Despite a second day of federal mediation, recriminations flew on both sides as writers and producers remained at loggerheads with no new negotiations scheduled. Talks have centered on the issue of how writers will be paid for work delivered digitally, a thorny issue that's become the single fly in the ointment barring an agreement.
Heaping blame on producers
In a statement released at a little before 8 p.m. last night, the WGA laid the blame squarely on producers: "Just hours before the expiration of our contract, the AMPTP brought negotiations to a halt," the statement began. "The companies refused to continue to bargain unless we agree that the hated DVD formula be extended to Internet downloads."
On that much, the two sides agree.
Only an hour before the writers released their statement, the producers' chief negotiator, Nick Counter, adopted a more conciliatory tone, even as he articulated an intransigent position on digital.
"We've been working hard to come up with a package in response to your last proposal," Mr. Counter said. "But we keep running up against the DVD issue. The companies believe that movement is possible on other issues, but they cannot make any movement when confronted with your continuing efforts to increase the DVD formula, including the formula for electronic sell-through."
Lion share of home sales
In the early '80s, the Hollywood's writers made what has become to be regarded as the worst deal since Manhattan was sold for some wampum and blankets: When the writers originally signed their pact with producers about how they would be compensated for work viewed on home video, they agreed that 80% of the revenue would immediately be kept aside for the studios, leaving only 20% of the revenue available for royalties. The upshot? While a film or TV show might sell for $19.99 on home video, a writer will typically receive less than a nickel from that sale.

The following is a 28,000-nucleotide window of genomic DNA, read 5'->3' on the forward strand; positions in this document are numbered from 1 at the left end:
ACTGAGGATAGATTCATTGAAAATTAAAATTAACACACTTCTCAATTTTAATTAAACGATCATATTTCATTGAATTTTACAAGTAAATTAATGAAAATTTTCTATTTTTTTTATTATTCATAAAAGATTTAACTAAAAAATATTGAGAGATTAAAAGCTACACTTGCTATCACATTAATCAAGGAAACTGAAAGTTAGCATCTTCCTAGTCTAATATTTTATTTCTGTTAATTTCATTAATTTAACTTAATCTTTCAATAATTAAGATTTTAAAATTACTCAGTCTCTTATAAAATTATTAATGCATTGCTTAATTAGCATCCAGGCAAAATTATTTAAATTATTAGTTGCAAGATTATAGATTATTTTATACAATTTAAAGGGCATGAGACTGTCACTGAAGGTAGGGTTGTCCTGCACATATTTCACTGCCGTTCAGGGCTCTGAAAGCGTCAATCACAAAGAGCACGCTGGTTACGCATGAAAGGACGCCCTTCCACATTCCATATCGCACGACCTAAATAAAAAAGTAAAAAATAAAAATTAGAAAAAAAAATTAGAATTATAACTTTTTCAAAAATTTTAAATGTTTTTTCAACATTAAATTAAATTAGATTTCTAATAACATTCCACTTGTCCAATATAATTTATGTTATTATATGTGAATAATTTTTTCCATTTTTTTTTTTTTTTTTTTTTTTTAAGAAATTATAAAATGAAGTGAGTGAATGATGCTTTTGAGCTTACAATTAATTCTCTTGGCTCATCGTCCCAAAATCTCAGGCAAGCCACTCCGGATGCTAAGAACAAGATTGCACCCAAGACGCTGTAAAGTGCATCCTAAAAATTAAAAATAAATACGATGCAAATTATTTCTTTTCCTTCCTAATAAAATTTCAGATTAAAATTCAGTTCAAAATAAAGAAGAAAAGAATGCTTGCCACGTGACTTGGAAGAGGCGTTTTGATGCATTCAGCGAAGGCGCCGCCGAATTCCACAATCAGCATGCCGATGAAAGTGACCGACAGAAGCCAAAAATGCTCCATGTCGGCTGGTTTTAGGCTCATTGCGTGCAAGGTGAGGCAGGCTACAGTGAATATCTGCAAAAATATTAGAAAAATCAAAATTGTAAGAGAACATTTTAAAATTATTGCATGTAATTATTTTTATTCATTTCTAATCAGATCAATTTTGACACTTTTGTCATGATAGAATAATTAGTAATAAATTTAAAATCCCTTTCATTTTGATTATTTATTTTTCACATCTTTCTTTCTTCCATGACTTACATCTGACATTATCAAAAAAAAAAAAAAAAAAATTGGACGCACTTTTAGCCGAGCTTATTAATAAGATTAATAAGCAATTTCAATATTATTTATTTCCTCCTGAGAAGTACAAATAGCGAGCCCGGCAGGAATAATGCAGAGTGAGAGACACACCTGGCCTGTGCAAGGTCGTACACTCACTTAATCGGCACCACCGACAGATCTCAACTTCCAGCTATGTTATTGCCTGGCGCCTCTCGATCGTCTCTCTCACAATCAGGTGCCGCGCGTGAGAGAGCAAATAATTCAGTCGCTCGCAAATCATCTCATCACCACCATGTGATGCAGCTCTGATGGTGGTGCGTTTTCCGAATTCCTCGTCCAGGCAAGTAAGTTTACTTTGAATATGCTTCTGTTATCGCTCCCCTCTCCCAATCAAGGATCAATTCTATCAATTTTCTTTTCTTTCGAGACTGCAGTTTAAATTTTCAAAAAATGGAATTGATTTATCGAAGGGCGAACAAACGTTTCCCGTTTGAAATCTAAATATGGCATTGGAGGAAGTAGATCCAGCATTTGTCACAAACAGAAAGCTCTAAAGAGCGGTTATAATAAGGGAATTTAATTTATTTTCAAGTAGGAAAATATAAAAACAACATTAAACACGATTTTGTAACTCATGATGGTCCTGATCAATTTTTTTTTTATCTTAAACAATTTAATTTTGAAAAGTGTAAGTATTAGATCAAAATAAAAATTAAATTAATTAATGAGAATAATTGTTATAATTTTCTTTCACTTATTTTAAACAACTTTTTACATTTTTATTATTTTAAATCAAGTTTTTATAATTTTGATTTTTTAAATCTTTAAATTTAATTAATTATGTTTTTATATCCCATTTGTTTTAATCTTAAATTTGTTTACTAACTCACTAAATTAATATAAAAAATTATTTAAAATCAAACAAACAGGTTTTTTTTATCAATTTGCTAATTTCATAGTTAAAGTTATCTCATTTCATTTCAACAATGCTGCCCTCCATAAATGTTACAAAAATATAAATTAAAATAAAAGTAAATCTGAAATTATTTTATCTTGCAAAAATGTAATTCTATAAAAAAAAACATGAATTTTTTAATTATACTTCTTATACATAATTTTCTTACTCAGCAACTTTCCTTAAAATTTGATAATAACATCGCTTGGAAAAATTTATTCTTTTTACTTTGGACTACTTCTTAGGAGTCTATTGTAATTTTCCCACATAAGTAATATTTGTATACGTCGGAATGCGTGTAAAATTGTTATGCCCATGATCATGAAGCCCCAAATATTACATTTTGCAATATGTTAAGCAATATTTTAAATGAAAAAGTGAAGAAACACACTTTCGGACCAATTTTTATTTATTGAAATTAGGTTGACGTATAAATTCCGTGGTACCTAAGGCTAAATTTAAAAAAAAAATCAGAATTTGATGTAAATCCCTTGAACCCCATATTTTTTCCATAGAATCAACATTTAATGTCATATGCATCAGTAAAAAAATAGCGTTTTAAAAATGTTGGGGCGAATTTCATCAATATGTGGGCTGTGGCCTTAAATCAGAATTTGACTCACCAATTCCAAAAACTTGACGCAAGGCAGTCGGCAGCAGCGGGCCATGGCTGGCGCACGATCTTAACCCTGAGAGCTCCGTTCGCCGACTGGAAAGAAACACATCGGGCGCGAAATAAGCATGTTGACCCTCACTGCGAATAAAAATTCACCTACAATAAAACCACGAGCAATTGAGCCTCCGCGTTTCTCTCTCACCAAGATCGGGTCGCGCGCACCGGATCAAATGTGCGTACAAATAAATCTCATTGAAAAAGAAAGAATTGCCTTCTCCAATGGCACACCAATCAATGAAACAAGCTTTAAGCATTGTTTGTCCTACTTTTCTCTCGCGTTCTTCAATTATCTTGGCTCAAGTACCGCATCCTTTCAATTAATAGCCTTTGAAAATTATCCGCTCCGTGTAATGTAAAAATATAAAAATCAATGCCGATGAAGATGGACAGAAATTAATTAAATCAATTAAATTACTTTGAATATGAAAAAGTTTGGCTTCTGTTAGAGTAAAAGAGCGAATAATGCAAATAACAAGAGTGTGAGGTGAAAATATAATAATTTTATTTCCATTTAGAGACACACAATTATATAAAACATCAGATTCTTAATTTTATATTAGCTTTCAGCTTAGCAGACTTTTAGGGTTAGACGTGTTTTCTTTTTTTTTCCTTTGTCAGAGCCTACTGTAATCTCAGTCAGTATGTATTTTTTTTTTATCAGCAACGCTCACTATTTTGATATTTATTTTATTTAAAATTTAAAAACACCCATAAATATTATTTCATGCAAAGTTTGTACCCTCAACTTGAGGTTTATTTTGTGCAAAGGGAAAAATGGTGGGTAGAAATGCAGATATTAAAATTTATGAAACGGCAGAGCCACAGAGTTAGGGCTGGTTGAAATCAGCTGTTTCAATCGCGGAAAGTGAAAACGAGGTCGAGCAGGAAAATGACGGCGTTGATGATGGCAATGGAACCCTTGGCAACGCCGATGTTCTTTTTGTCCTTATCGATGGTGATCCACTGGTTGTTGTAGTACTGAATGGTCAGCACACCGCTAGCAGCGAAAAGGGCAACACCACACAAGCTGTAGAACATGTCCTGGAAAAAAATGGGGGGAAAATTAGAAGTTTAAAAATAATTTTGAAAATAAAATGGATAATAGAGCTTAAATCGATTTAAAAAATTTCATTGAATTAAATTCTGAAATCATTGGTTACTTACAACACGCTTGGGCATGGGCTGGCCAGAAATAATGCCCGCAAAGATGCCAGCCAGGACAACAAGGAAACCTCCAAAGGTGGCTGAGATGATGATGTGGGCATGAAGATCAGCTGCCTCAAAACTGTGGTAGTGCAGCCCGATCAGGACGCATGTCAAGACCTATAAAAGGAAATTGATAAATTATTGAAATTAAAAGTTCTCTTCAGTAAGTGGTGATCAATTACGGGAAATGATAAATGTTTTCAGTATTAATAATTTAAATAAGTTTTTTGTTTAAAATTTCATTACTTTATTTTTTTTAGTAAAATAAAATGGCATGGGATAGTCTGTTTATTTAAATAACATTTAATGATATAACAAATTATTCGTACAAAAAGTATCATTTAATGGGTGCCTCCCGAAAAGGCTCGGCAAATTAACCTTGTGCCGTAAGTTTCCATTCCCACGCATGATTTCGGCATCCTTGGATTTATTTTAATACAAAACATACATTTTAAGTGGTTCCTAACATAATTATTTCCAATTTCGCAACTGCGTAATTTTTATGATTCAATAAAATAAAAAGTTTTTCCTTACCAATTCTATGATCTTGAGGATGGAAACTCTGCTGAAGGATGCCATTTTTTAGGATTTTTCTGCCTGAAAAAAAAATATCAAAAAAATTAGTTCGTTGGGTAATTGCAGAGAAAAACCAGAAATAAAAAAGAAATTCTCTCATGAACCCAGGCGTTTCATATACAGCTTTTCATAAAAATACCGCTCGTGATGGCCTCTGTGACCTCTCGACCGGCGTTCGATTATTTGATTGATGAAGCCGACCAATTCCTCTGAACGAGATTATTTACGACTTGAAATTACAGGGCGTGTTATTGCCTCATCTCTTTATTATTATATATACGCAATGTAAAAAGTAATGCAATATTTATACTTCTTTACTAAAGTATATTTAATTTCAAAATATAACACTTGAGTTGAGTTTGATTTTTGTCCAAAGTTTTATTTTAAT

"Welcome to class warfare," deadpanned Jonathan Handel, an entertainment lawyer at Troy & Gould who specializes in internet law, and who formerly was associate counsel to the WGA from 1994-1995. "The home-video agreement doesn't even make sense for home video anymore, let alone the internet."
Mr. Handel explained that the 80/20 split of home-video spoils might have been tenable in 1982, when video cassettes were a costly media to produce and often subsidized by studios seeking to create a new revenue stream. But the cost of manufacturing a DVD is now pegged at 25 cents; digital distribution is, he argued, even cheaper, because there is no physical media to produce at all.
Moreover, the studios are making more than they ever had before: Last year, all-media revenue from filmed entertainment -- money from home video, TV, theatrical release and pay TV -- grew 8% to a record $42.6 billion.
No matter, the studios argue, because the costs of making those shows and movies have also increased astronomically, while home video's once-ballistic growth rate has flat-lined.
Home video was responsible for the biggest portion of that nearly $43 billion haul, but it also continued to show signs of decline as it dropped three percentage points to 45%.
In his statement to writers, Mr. Counter said: "No further movement is possible to close the gap between us so long as your DVD proposal remains on the table. In referring to DVDs, we include not only traditional DVDs, but also electronic sell-through -- i.e., permanent downloads. As you know, we believe that electronic sell-through is synonymous with DVD. To make any new agreement with you, residuals for the DVD market, including electronic sell-through, must be paid under the existing home video formula."
In the meantime, the writers plan to meet this evening to discuss what, if any, further discussion will occur, or whether the long-dreaded strike is finally at hand.